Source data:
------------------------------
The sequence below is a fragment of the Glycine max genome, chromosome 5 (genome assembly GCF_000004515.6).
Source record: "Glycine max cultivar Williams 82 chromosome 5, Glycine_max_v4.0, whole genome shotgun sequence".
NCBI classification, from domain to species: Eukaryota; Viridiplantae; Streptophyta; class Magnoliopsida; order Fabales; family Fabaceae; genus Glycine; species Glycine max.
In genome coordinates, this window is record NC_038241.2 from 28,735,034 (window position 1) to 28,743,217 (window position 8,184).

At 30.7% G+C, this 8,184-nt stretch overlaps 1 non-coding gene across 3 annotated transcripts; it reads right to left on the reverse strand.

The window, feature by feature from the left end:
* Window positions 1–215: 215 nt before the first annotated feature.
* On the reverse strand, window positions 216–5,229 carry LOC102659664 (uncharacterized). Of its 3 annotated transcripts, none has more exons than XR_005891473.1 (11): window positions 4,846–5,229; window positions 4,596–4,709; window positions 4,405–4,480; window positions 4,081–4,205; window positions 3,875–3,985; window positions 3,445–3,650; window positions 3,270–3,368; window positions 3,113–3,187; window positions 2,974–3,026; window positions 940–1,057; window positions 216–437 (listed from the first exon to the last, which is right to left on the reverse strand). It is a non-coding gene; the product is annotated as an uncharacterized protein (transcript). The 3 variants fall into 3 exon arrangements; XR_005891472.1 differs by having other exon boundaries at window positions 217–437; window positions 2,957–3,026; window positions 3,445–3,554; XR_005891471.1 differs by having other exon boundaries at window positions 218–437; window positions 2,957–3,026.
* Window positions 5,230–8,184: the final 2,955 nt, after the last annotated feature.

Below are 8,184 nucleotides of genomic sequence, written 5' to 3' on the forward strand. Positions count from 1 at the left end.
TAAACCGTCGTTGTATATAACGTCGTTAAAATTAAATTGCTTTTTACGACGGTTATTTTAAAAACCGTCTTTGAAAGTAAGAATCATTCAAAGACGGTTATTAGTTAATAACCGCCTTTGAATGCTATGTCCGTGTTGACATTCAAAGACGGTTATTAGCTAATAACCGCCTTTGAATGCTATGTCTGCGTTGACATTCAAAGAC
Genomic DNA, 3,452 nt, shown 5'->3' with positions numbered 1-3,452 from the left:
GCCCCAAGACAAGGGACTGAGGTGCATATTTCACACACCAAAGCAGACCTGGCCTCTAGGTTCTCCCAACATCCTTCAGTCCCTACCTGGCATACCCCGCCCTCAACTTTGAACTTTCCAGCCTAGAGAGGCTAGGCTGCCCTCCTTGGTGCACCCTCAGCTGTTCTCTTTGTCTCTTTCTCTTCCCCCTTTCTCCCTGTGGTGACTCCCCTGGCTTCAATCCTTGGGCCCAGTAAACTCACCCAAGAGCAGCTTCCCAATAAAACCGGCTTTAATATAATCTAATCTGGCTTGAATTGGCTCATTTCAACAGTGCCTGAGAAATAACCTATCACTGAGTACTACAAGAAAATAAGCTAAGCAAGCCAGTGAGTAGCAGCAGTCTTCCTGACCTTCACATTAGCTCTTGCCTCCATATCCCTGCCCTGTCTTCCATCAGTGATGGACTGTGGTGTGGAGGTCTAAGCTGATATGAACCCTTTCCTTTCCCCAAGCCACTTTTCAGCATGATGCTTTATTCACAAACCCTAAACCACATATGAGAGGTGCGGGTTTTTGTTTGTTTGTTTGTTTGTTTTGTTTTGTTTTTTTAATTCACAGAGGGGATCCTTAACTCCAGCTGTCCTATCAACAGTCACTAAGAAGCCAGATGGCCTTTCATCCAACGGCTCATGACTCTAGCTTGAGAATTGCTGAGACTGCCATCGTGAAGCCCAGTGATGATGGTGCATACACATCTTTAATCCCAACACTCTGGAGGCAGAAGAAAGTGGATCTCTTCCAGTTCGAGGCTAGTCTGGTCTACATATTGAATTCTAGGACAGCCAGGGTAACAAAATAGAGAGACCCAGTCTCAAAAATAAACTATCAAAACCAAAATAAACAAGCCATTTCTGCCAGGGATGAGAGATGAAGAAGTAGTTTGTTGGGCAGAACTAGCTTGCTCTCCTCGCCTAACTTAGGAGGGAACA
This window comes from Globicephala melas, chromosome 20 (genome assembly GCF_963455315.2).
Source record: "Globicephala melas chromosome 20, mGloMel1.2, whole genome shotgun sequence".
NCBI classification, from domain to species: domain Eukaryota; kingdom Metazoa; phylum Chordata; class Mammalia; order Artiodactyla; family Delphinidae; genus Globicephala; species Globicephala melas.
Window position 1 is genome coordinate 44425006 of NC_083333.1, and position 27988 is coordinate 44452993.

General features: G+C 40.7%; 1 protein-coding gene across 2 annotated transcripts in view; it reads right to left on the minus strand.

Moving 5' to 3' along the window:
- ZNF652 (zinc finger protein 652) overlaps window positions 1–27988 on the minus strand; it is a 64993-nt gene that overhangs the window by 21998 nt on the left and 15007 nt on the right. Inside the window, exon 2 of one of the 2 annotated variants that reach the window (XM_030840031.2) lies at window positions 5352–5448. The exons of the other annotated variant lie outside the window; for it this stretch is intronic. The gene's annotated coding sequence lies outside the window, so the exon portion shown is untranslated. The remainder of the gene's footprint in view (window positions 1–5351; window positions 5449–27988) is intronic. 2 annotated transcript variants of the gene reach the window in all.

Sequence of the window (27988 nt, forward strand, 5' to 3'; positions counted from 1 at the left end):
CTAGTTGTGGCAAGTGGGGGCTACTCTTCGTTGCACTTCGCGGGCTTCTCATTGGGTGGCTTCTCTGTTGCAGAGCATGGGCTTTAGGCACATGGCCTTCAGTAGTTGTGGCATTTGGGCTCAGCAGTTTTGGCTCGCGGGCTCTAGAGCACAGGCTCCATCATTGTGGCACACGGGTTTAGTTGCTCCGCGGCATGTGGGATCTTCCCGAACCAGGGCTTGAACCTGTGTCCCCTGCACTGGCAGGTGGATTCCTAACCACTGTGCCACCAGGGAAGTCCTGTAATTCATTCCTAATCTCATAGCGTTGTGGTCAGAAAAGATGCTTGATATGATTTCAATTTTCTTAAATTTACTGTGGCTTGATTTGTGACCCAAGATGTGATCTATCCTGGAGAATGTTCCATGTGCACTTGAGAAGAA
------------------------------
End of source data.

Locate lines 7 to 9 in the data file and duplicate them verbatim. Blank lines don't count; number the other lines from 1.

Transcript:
* Window positions 1–215: 215 nt before the first annotated feature.
* On the reverse strand, window positions 216–5,229 carry LOC102659664 (uncharacterized). Of its 3 annotated transcripts, none has more exons than XR_005891473.1 (11): window positions 4,846–5,229; window positions 4,596–4,709; window positions 4,405–4,480; window positions 4,081–4,205; window positions 3,875–3,985; window positions 3,445–3,650; window positions 3,270–3,368; window positions 3,113–3,187; window positions 2,974–3,026; window positions 940–1,057; window positions 216–437 (listed from the first exon to the last, which is right to left on the reverse strand). It is a non-coding gene; the product is annotated as an uncharacterized protein (transcript). The 3 variants fall into 3 exon arrangements; XR_005891472.1 differs by having other exon boundaries at window positions 217–437; window positions 2,957–3,026; window positions 3,445–3,554; XR_005891471.1 differs by having other exon boundaries at window positions 218–437; window positions 2,957–3,026.
* Window positions 5,230–8,184: the final 2,955 nt, after the last annotated feature.